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American-Statesman - "Statewide judge race raises heat"

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American-Statesman - "Statewide judge race raises heat"

The little-known but influential Texas Court of Criminal Appeals will have only one contested primary in March, but the Republican clash is generating enough heat to make it a must-watch race.

Incumbent Judge Paul Womack, considered one of the court's more intellectual judges, is seeking a third six-year term after backing away from earlier statements that he would retire this year.

Elena Grothe
AMERICAN-STATESMAN
(enlarge photo)

Robert Francis says Womack produces less than his peers.

Rebecca McEntee
AMERICAN-STATESMAN
(enlarge photo)

Paul Womack says teaching enhances job performance.

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He is being challenged by Robert Francis, a state district judge in Dallas who says Womack is ripe for defeat because he was fined $20,500 by the Texas Ethics Commission and sanctioned by a judicial ethics agency for failing to file seven campaign finance reports during the 2002 elections.

At the time, Womack blamed the lapse on attention-deficit disorder and a problem with procrastination. That explanation — made in a 2003 closed-door session of the State Commission on Judicial Conduct but revealed when the agency issued its sanction — was not widely discussed at the time beyond a few newspaper articles and Internet forums used by lawyers.

Francis, however, said the episode raises questions about Womack's continued tenure on the state's highest criminal court.

"I don't know if he's resolved those" personal issues, Francis said. "But there are some changes that need to be made in that spot, for sure."

In a recent interview, Womack said subsequent testing showed that he did not have adult attention-deficit disorder, which is frequently marked by impulsiveness, inattention, procrastination and difficulty planning and organizing, according to the National Institutes of Health.

"I think the correct thing to say is that I just messed that up. I just simply failed to file the reports, and it was a mistake," Womack said. "That ADD thing was being investigated by my (doctor). That was suggested as a possible cause for what happened, but I think that didn't pan out."

Francis questioned whether Womack continues to suffer from procrastination problems, noting the judge writes fewer signed opinions than do the other eight members of the court.

Francis also suggested that Womack's teaching duties at the University of Texas School of Law might be to blame for the lack of production.

"I think part of the reason is three days a week he doesn't work there; he goes to teach school. I think if the people of Texas pay you, you ought to be there every day," said Francis, who is making his second bid to join the Austin-based court after unsuccessfully challenging incumbent Judge Charles Holcomb in the 2006 GOP primary.

Court records show Womack wrote the fewest signed opinions, 50, from 2004 to 2007. The other eight members of the court averaged 78 opinions in the same period.

"Whether an opinion is signed or not is not a good indication of how much work is being done," Womack said. "I am current in my work and do my fair share of the work."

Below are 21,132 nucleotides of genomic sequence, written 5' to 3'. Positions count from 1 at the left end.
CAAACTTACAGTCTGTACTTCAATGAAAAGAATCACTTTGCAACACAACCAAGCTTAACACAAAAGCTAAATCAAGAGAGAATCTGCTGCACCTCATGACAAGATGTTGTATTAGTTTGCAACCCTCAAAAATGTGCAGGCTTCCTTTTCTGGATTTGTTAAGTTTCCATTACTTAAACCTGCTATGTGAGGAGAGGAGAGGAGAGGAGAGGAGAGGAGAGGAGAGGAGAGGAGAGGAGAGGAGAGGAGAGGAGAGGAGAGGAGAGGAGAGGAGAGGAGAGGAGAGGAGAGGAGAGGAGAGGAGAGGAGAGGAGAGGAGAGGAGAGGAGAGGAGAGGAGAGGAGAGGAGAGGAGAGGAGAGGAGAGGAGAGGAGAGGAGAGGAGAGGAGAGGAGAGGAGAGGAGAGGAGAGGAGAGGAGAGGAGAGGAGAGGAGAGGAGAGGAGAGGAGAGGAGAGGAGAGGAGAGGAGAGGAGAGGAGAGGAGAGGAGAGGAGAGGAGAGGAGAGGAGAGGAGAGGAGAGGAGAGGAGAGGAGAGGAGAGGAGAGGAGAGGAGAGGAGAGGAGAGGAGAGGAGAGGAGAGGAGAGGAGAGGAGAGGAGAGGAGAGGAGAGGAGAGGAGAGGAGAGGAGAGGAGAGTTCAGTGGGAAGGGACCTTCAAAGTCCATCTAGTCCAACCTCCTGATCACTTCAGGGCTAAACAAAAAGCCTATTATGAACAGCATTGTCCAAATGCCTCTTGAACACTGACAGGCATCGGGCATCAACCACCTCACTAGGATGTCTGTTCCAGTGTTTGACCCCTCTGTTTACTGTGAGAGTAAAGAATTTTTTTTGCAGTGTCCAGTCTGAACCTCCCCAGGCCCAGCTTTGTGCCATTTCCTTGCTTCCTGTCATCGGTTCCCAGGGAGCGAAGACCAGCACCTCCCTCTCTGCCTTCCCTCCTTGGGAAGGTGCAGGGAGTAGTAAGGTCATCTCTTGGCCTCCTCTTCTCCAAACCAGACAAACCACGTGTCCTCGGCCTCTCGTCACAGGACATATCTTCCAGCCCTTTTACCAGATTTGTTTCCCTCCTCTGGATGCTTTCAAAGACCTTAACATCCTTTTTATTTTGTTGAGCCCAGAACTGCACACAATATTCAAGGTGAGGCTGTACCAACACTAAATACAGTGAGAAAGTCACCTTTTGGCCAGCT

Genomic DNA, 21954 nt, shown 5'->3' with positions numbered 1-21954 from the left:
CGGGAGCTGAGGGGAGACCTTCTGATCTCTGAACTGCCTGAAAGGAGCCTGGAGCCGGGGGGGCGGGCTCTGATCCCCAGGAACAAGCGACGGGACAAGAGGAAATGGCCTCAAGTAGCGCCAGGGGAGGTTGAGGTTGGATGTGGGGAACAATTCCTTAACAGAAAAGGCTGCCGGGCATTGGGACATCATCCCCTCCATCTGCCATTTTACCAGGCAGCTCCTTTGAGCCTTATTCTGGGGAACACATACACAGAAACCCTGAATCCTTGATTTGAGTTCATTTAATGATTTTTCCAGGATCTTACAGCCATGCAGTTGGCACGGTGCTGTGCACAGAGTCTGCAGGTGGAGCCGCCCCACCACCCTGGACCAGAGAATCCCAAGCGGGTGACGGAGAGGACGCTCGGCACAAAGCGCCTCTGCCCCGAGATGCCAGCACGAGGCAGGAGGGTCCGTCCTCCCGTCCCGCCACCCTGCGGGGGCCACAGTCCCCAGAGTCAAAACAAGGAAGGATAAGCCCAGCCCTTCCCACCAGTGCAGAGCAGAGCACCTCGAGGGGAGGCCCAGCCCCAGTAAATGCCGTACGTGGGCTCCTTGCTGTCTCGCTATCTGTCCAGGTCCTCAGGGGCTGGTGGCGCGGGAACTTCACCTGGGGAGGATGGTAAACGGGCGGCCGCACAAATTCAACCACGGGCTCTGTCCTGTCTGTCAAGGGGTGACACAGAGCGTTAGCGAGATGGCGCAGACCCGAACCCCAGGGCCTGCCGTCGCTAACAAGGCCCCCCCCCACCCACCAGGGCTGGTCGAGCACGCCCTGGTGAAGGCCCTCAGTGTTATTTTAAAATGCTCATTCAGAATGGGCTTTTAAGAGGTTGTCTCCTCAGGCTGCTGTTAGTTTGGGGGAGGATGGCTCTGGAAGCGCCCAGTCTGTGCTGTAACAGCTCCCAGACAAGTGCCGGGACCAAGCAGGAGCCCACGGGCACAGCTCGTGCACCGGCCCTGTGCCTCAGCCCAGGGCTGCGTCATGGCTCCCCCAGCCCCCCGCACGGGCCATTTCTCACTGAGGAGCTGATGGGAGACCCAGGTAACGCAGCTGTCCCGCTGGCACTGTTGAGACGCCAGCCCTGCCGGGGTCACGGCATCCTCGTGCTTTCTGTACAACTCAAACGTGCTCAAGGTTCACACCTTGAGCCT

Womack said his course on Texas criminal procedure enhances his ability to do his job.

"It allows me to look at (the law) from an academic point of view to see the big picture, the development of the law," he said. "Also, I think I manage to make up for those three hours" per week.

He added that Francis should think twice about lobbing accusations about campaign irregularities. After the 2006 election, Francis was hit with a $700 ethics commission fine for failing to properly list campaign expenditures on a year-end report.

The pointed back-and-forth is relatively rare for a judicial primary, but it's likely to sharpen in the general election as debate focuses on the court's damaged reputation, particularly after September's execution of killer Michael Richard.

Presiding Judge Sharon Keller refused to accept Richard's appeal after the court's 5 p.m. closing time and didn't inform other judges of the decision, raising questions about the court's priorities and possible communication problems on the all-Republican panel.

Womack said Richard's lawyers, who requested extra time to file the appeal because of computer problems, should have been accommodated.

"The court should've received that petition as long as he was alive and able to bring it," Womack said. "Nobody's ever told me about 5 o'clock deadlines."

Francis said the Richard matter reveals chemistry problems on the court.

"I think I'll bring a new personality and dynamic to it," he said. "I think there needs to be a higher degree of collegiality."

In the last six months of 2007, Francis reported raising almost $44,800 in campaign donations. In a race that has traditionally favored the incumbent, Womack raised $103 in the same period.

The GOP primary winner will face Democrat J.R. Molina, a 36-year Fort Worth lawyer who devoted little time to campaigning when he challenged Keller in 2006. Keller won the race 57 percent to 43 percent.

Molina also ran unsuccessfully for the court in 2004 and 2002.

Two other court seats also are up for election:

• Judge Tom Price avoided a primary opponent when he successfully challenged the candidacy paperwork filed by Bill White, a retired Bexar County Court-at-Law judge. State GOP officials ruled that White's filing lacked the necessary number of valid signatures.

Price, first elected to the court in 1996, will face Democrat Susan Strawn, a 19-year lawyer from Houston, in November.

• Judge Cathy Cochran, who joined the court in 2001, does not have a Republican or Democratic challenger for her Place 9 seat.


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